Thousands line streets for Thanksgiving parades, Midwest travelers finally make it home after snowstorm
Thursday, November 25th 2004, 4:30 pm
News On 6
Tim O'Connor decided tired arms were a small price to pay so his 4-year-old grandsons could get a bird's eye view of a giant yellow sponge with a red tie. So up off the ground they went, Sean and Declan, to ohh and ahh at the floating SpongeBob SquarePants.
The gigantic balloon made its debut Thursday in the Macy's Thanksgiving Day Parade _ and it couldn't have been a bigger hit.
Thousands of onlookers jammed the streets of New York to see the scores of balloons, floats and bands that mark the traditional kickoff to the holiday season.
``The atmosphere of the parade is so friendly,'' O'Connor said. ``It makes it a nice event, and it gets them out of the house so that parents can cook dinner.''
Across the country, millions of Americans gathered with family and friends to enjoy gut-busting feasts and take in parades and football games.
While the crowd along Broadway was enjoying a mild 65-degree day, the folks in Detroit were bundling up against a biting wind and subfreezing temperatures.
Carl Williams was up at sunrise to cook turkey legs, bratwurst, hamburgers and hot dogs on an outdoor grill before Detroit's annual Thanksgiving Day parade. Thousands showed up for the parade before fans from the Detroit Lions-Indianapolis Colts game across the street started showing up.
``Shoot, this is the place to be,'' Williams said as he warmed his hands over the glowing coals.
The Detroit parade took place a day after the Midwest's first winter storm of the season. But the weather did not stop Nick Nicholson and his family from watching in person, instead of on TV as they usually do. His daughters, Katie, 10, and Lindsay, 3, sat in a little red wagon at his feet, wrapped in fleece from head to toe.
``I wanted to sleep later, but this'll be fun,'' Katie said.
Others in the Midwest were thankful just to get home Thursday.
The storm stranded hundreds of holiday travelers at Chicago's O'Hare International Airport overnight after nearly 50 flights were canceled. The National Weather Service said parts of Illinois got up to 8 inches of snow, while up to 9 inches were expected in southern Michigan.
Strong thunderstorms, high winds and icy conditions made driving conditions treacherous for thousands of other travelers.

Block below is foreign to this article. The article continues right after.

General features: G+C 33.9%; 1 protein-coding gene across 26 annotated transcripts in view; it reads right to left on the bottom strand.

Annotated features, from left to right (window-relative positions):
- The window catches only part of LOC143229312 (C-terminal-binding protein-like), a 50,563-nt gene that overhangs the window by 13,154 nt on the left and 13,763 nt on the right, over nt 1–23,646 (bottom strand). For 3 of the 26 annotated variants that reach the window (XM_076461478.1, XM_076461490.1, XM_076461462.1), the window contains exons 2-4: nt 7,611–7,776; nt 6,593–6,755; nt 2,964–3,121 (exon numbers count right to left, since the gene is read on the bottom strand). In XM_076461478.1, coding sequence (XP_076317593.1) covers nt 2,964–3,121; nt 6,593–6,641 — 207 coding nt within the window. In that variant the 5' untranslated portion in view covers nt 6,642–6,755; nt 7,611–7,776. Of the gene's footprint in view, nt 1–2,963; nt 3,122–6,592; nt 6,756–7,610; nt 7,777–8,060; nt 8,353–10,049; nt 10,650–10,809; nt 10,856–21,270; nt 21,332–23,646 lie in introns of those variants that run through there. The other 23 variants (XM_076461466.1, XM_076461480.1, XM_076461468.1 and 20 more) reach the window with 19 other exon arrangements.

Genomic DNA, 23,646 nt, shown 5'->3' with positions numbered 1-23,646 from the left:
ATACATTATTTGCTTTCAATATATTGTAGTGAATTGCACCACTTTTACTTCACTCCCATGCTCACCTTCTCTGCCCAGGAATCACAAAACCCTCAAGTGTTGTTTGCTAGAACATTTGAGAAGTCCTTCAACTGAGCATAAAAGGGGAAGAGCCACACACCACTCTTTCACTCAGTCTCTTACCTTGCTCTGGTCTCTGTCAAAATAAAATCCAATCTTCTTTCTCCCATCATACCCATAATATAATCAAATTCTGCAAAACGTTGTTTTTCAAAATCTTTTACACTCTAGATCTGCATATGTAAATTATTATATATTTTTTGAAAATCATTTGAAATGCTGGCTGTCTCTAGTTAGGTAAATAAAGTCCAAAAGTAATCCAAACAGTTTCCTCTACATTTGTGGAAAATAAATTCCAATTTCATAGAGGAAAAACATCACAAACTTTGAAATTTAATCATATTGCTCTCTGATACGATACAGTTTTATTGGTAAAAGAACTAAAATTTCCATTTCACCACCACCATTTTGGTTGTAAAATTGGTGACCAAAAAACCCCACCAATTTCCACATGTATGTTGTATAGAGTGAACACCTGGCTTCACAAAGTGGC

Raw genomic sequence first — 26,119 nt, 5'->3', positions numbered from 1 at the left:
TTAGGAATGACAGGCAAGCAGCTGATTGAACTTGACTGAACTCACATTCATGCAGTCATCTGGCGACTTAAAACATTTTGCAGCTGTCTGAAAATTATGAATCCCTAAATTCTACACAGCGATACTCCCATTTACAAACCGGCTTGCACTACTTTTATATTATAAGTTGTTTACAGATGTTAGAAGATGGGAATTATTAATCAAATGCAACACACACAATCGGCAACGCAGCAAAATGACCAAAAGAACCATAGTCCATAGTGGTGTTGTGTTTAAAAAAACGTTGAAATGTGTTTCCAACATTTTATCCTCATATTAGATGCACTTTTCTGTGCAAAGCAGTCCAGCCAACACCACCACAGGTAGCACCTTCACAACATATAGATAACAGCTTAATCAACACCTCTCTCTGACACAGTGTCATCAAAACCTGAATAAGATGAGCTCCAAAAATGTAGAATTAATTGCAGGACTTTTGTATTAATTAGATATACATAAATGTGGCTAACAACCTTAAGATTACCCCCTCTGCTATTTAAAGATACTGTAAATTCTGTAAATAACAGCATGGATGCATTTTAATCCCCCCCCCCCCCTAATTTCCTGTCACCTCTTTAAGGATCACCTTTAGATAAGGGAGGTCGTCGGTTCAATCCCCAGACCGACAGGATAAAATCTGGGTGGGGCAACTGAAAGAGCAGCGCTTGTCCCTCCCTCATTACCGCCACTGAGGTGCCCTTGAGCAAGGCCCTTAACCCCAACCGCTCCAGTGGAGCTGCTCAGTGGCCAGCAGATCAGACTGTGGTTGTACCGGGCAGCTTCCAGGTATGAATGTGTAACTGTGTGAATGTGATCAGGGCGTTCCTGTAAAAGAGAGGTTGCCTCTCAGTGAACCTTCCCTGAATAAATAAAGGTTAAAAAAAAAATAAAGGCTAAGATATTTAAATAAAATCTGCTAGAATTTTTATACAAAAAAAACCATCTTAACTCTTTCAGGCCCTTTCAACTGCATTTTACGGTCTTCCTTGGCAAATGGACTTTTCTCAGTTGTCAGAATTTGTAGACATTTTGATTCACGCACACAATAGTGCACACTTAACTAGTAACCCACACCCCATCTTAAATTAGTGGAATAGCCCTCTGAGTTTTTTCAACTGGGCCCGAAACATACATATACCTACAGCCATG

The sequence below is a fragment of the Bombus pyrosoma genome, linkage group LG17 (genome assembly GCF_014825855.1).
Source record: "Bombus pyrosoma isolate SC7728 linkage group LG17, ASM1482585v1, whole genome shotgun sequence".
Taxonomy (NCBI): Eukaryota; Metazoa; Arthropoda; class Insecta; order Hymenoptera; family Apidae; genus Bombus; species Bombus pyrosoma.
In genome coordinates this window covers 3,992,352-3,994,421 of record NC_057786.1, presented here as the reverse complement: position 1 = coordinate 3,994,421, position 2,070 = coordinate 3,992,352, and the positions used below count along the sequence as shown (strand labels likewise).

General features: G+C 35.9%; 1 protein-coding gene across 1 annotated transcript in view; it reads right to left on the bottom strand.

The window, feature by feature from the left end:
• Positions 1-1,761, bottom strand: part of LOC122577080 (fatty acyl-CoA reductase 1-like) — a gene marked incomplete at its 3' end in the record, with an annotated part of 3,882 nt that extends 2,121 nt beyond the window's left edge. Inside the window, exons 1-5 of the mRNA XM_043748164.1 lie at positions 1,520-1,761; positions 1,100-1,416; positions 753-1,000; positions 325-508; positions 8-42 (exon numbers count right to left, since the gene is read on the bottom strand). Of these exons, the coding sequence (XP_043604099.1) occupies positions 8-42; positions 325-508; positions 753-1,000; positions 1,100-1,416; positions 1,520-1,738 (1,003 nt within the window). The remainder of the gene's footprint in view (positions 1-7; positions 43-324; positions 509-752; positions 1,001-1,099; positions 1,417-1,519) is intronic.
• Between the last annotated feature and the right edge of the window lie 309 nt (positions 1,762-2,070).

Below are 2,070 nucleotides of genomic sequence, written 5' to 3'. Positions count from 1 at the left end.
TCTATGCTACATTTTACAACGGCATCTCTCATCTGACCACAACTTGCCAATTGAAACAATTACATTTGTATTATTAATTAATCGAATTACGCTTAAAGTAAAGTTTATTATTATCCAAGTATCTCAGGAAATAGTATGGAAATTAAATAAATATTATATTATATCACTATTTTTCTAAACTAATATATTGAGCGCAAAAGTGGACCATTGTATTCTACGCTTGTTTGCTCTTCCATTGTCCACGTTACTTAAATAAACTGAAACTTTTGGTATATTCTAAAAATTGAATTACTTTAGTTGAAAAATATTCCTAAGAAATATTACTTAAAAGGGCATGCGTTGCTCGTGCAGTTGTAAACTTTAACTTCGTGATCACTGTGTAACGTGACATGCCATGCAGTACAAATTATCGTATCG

``It's not worth getting upset about _ it's Mother Nature,'' said Theresa Pixler, whose flight from Chicago to Sioux Falls, S.D., was canceled Wednesday night. She hoped to make it to her final destination in Iowa in time for Thanksgiving dinner.
``You have to take it all in stride. We'll get there eventually.''
Across the country, many families opened their homes to servicemembers who couldn't see their own families for the holiday.
Joshua Flesher, a 20-year-old Marine based at Fort Knox, was one of four soldiers staying with a family in New Albany, Ind. ``If it wasn't for them, I'd be standing duty right now,'' he said.
Most of the Marines invited to families' homes recently finished boot camp and will probably ship out to Iraq when they finish tank gunnery school.
More than 100 servicemembers in Virginia also sat down to a home-cooked Thanksgiving meal . Jan and Steve Daum of Gloucester fed two Army National Guard privates from Fort Eustis, figuring the more guests, the merrier.
``We had done Thanksgiving with just the two of us, and it's not as much fun as with a crowd of people,'' Jan Daum said. ``When you can't be with family, make a family.''
In Florida, residents still recovering from this year's disastrous hurricane season were taking time to be grateful for the little things.
``You're thankful for what didn't happen to you, being right here in this area. You just look around and be thankful,'' Richard Strong said as he looked at the barrier island of Sanibel, which was pummeled by Hurricane Charley in August. ``The damage is still everywhere and very evident.''
In Michigan, an airport baggage area turned in to Family Reunion Central when about 70 members of an Army Reserve company returned home from Iraq for the holiday.
Edward Silverthorn was greeted by his wife and three children, ages 11, 9 and 5, who each wore a T-shirt that said: ``My Daddy made it back from Iraq.''
``I've been a single mom for too long,'' Silverthorn's wife, Anna, said at Detroit Metropolitan Airport. ``I didn't care about the turkey. I just wanted to come here.''